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Connect applications

You can connect applications, servers, and other resources to Cloudflare's network using Cloudflare Tunnel. When connected, Cloudflare can apply Zero Trust policies to determine who can reach the resource.

Tunnel Diagram

Cloudflare Tunnel runs a lightweight daemon (cloudflared) in your infrastructure that establishes outbound connections (Tunnels) between your service and the Cloudflare edge. When Cloudflare receives a request for your chosen hostname, it proxies the request through those connections to cloudflared. In turn, cloudflared proxies the request to your applications.

This forces any requests to access your applications to go through Cloudflare. This way, you can be sure attack traffic is stopped with Cloudflare’s WAF and Unmetered DDoS mitigation, and authenticated with Access if you’ve enabled those features for your account.

Cloudflare Tunnel can connect HTTP web servers, SSH servers, remote desktops, and other protocols. Additionally, a single connector, the cloudflared daemon, can connect multiple applications of different types.

In order to create and manage Tunnels, you'll first need to:

  1. Download and install cloudflared on your machine
  2. Authenticate cloudflared

Once cloudflared has been installed and authenticated, the process to get your first Tunnel up and running includes 3 high-level steps:

  1. Create a Tunnel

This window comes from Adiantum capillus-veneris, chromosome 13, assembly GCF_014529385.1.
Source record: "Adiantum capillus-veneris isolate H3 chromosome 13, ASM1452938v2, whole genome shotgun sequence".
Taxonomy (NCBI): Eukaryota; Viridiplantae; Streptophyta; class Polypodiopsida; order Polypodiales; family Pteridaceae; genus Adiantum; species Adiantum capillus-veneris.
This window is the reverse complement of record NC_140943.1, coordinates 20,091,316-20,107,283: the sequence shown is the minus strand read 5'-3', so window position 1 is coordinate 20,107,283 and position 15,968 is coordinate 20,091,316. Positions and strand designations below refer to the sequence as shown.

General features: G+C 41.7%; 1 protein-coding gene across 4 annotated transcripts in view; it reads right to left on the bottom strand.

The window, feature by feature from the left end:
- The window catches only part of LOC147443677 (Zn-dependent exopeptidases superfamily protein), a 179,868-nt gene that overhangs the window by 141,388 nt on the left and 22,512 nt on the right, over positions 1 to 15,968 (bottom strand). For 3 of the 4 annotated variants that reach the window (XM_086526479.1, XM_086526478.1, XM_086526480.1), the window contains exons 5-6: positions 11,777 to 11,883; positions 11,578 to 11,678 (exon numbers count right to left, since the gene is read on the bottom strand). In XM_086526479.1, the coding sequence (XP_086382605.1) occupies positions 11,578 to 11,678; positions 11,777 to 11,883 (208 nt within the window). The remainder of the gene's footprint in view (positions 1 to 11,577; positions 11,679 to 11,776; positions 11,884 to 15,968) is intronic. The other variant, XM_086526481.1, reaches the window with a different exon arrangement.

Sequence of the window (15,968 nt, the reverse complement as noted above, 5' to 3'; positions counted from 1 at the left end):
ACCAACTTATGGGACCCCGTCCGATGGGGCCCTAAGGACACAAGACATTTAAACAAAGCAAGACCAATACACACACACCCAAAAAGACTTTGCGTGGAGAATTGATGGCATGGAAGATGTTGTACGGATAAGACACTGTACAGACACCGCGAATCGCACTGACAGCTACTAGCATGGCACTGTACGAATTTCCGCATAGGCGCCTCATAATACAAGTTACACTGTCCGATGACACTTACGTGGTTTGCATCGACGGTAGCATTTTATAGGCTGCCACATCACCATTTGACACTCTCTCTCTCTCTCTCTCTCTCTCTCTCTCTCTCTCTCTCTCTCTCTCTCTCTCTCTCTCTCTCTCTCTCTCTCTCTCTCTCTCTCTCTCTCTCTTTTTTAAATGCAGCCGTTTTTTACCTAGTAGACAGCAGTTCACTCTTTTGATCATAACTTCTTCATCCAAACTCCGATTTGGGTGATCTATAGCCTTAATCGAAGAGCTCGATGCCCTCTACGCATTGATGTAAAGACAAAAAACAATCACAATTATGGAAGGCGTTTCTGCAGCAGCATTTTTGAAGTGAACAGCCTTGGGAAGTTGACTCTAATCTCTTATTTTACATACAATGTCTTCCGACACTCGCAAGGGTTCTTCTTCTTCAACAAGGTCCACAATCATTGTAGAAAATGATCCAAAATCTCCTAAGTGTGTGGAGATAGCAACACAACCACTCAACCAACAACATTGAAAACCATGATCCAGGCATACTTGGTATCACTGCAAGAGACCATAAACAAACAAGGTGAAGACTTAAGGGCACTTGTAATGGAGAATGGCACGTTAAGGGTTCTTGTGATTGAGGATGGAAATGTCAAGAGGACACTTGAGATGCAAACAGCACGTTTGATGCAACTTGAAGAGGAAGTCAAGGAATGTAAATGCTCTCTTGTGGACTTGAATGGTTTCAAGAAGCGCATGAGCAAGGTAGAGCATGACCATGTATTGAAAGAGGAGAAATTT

2. Route traffic to your Tunnel
  3. Run your Tunnel

Steps 1-2 are executed once per Tunnel, normally by an administrator, and Step 3 is executed whenever the Tunnel is to be started, normally by the owner of the Tunnel (whom may be different from the administrator).

Be sure to check out our Tutorials, where you can also find best practices for managing Tunnels as an administrator.

Traffic encryption between Cloudflare Tunnel and HTTPs origin servers

cloudflared performs its own SSL termination that is distinct from the origin.

The data in transit between the Cloudflare network and the instance of cloudflared is encrypted according to the stages below:

cloudflared to Cloudflare

  • When cloudflared reaches out to the Cloudflare network, the daemon validates a TLS server name for
  • The certificate is issued from a Cloudflare-managed root CA.

Details for this flow are available in the cloudflared repository.

cloudflared to origin

  • cloudflared trusts the system's certificate pool. If you need to add an additional CA, you can do so by setting the --origin-ca-pool flag.
  • On Windows systems, the system certificate pool is not supported by the Go standard library used by cloudflared. As a result, Windows users will always need to set the --origin-ca-pool flag.
  • cloudflared uses the Go HTTP client to connect to the origin. The daemon connects to the URL specified with the --url flag, which determines the TLS server name.
  • When the Cloudflare network proxies a request through cloudflared to the origin, cloudflared converts this stream to an HTTP/1.1 request.
  • cloudflared then issues the request and receives an HTTP/1.1 response from the origin, in plaintext, which is encrypted and sent back to the Cloudflare network.

Details for this flow are available in the cloudflared repository.